7 Top Tips for Saving Time & Money on Editorial Contributions – Q&A

A couple of weeks back, Media Systems’ Clair Lawson presented one of our Top Tips Webinars, entitled ‘7 Top Tips for Saving Time & Money on Editorial Contributions’. In this article, Clair revisits some of the questions posed in the Q&A that followed her presentation.

By Clair Lawson

7 Top Tips for Saving Time & Money on Editorial Contributions – Q&A

Q: Do you believe implementing workflows result in requiring fewer editorial staff?

A: The workflow improvements we have been looking at will allow staff from all related departments to spend more time on their actual job rather than repetitive, time-consuming, administrative tasks. Automation of background tasks will free up time and make the staff feel more productive and valued. Productivity will increase, as will staff retention. Financial errors will be reduced and the overall cost of contributions will therefore decrease. These are the huge benefits of implementing workflows that will impact on all departments involved in the contributions process, from editorial through to finance.

Q: My team is very possessive over their work and quite resistant to change. Any change to their working practices is seen as a negative. Any tips for selling changes to them?

A: Many teams are. It is very natural. I've implemented new workflows across a variety of departments and the ones that are most successful have full buy-in from the team. So, get them on board from the start. Identify the person who is the ‘go to' for system or procedure questions; most departments have one. Ask them for their ideas about how to reduce the admin their team is burdened with. Set them up as a ‘project contact' and you will usually find they are eager to help. They will be able to identify the pain points in their current procedure which can be discussed with your solution provider. Having them work with you will be invaluable as you will have a good overview of the current workflow, and you will have a strong influencer in your corner. We would also recommend that team members have the business significance of the project reinforced by having senior members of staff, such as the CFO and editors attend the initial meeting.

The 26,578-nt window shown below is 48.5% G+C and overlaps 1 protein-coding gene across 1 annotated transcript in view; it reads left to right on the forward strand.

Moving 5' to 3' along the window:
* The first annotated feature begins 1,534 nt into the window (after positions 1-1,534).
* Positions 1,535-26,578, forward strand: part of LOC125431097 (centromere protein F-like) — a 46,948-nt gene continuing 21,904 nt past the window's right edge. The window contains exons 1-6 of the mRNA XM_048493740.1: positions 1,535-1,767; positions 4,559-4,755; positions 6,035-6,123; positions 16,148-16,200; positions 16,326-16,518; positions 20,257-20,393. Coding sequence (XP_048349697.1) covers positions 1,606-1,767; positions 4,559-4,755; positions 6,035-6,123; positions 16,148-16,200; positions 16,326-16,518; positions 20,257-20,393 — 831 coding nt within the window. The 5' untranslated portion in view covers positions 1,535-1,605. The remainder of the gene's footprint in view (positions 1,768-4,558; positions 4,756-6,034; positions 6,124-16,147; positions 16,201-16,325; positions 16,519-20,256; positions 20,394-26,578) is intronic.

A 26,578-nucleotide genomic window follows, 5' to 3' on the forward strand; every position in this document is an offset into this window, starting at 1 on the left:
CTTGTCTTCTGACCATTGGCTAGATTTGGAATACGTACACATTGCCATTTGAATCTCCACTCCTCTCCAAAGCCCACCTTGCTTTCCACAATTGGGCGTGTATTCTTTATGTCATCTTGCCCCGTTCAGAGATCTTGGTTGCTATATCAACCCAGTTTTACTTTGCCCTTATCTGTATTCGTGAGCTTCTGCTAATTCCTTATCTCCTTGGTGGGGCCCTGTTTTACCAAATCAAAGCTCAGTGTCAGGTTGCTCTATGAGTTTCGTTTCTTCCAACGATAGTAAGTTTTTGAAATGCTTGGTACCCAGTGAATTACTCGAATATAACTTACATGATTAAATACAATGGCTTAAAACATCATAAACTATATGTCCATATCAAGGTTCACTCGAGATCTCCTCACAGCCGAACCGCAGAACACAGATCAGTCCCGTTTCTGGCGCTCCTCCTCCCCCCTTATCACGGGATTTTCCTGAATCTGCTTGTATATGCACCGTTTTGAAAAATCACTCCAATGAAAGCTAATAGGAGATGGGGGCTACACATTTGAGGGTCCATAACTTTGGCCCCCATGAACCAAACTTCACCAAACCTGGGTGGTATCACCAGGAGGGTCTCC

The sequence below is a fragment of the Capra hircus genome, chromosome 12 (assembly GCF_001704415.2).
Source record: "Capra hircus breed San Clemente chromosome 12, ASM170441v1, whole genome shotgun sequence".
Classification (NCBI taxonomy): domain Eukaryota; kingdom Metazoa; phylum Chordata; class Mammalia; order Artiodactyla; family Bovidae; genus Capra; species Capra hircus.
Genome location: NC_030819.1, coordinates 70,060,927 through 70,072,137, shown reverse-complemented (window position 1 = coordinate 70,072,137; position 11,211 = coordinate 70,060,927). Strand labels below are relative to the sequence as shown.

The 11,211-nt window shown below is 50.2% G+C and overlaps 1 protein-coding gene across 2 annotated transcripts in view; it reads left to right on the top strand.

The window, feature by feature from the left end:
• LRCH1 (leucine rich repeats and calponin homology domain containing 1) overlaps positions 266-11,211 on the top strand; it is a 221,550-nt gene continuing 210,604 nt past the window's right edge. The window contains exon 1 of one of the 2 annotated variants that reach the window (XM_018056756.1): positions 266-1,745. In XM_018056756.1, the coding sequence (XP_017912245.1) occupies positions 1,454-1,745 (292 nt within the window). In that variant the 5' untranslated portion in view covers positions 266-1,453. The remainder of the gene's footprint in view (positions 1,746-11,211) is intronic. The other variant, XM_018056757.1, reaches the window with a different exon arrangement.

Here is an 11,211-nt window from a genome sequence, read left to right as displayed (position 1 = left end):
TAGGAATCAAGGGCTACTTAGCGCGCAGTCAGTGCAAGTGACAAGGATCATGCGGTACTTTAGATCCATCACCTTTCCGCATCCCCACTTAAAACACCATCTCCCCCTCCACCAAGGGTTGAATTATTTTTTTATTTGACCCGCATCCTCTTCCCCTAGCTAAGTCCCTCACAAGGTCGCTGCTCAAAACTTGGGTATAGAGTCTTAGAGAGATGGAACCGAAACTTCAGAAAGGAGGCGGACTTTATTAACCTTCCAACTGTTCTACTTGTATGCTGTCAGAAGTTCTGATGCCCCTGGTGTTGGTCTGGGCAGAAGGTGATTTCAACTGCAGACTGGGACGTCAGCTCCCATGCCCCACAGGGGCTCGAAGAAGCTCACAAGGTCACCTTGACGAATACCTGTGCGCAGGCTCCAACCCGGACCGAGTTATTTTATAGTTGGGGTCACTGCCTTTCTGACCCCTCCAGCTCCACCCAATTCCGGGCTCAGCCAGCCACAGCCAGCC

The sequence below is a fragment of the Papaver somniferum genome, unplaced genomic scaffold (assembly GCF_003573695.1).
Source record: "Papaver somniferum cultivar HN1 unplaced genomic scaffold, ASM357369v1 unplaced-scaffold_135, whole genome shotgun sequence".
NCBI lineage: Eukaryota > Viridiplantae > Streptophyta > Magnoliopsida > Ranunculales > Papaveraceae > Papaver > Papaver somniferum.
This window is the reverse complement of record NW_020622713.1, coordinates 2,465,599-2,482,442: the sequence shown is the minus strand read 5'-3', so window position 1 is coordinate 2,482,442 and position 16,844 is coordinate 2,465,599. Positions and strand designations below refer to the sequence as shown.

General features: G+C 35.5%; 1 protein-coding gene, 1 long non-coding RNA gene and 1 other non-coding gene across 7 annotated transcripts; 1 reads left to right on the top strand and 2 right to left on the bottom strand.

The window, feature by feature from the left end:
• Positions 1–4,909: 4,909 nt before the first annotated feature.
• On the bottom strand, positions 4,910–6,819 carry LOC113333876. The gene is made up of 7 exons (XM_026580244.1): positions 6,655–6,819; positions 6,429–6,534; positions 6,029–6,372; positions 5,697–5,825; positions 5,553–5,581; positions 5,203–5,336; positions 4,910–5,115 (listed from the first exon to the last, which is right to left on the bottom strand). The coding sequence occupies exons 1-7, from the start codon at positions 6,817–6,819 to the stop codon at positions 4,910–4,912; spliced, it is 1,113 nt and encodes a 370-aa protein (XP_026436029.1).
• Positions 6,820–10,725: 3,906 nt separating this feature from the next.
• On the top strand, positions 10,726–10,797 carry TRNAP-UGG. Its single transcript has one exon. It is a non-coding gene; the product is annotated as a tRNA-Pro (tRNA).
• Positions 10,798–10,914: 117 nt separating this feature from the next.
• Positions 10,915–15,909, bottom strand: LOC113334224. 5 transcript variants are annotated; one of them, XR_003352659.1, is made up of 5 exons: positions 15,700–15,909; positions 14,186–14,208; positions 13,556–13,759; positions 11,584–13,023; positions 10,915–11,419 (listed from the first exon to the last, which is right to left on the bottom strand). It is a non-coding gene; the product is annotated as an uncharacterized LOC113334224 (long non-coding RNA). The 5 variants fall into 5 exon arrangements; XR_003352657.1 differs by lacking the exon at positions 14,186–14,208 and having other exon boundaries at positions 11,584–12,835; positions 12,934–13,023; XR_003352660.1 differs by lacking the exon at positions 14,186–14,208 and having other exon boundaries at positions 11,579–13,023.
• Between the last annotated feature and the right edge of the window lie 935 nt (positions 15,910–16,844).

Q: If all communication is automated, isn't the relationship with the contributors compromised?

A: Automation should never take the place of real contact. Its best use is for administrative tasks, like confirmations. Even sending the briefs in a templated email could be done after having a discussion with the contributor. The email is the confirmation in writing. Never rely on automation alone to enhance the relationship. It should be used to free up time for more productive communication.

Q: In your experience, what is the average time saved by using an editorial contributions system like this?

A: It would be impossible to quantify the time saved, as the impact of implementing a system is huge. Errors are reduced, therefore the time spent rectifying them is reduced. Productivity is increased as the editorial team is more motivated and positive. Contributors are more likely to submit their commissions to you, as they have a good, established relationship with your team; therefore, commissioning editors will spend less time finding a suitable contributor. In finance, there is no rekeying of contributor or commission data. Managers are able to access key business indicators at the touch of a button, rather than spending hours collating data from various departments. Finally, HR spend less time recruiting new staff, as the present staff feel valued in their role and are less likely to leave.

So, in conclusion, the time saved in all departments will have a huge impact on your business.

Q: What are the key benefits of commissions being managed in a central location from a finance POV?

A: Managing commissions in a central system mean that payment runs can be automated or manual. As payments are coming from one source, the ability to write back and forth between the systems becomes available and more information can be shared: ie. transaction references, payment due dates etc. Errors are greatly reduced as there is no re-keying of financial data. This also reduces the workload in the finance department as they do not have to credit and reinvoice errors.

Q: How do you deal with self-billing (ie. Contributor sends in their invoice for billing and payment)?

A: We find that most companies we speak to are moving to bi-monthly payment runs. All contributor payments will be made during these payment runs and the need for self-billing is not required anymore. This also allows editorial / finance staff to control payments more strictly and requires less workload raising individual payments for contributors. However, our solution (ConTextual) can be amended to work with a self-billing workflow, subject to specific requirements.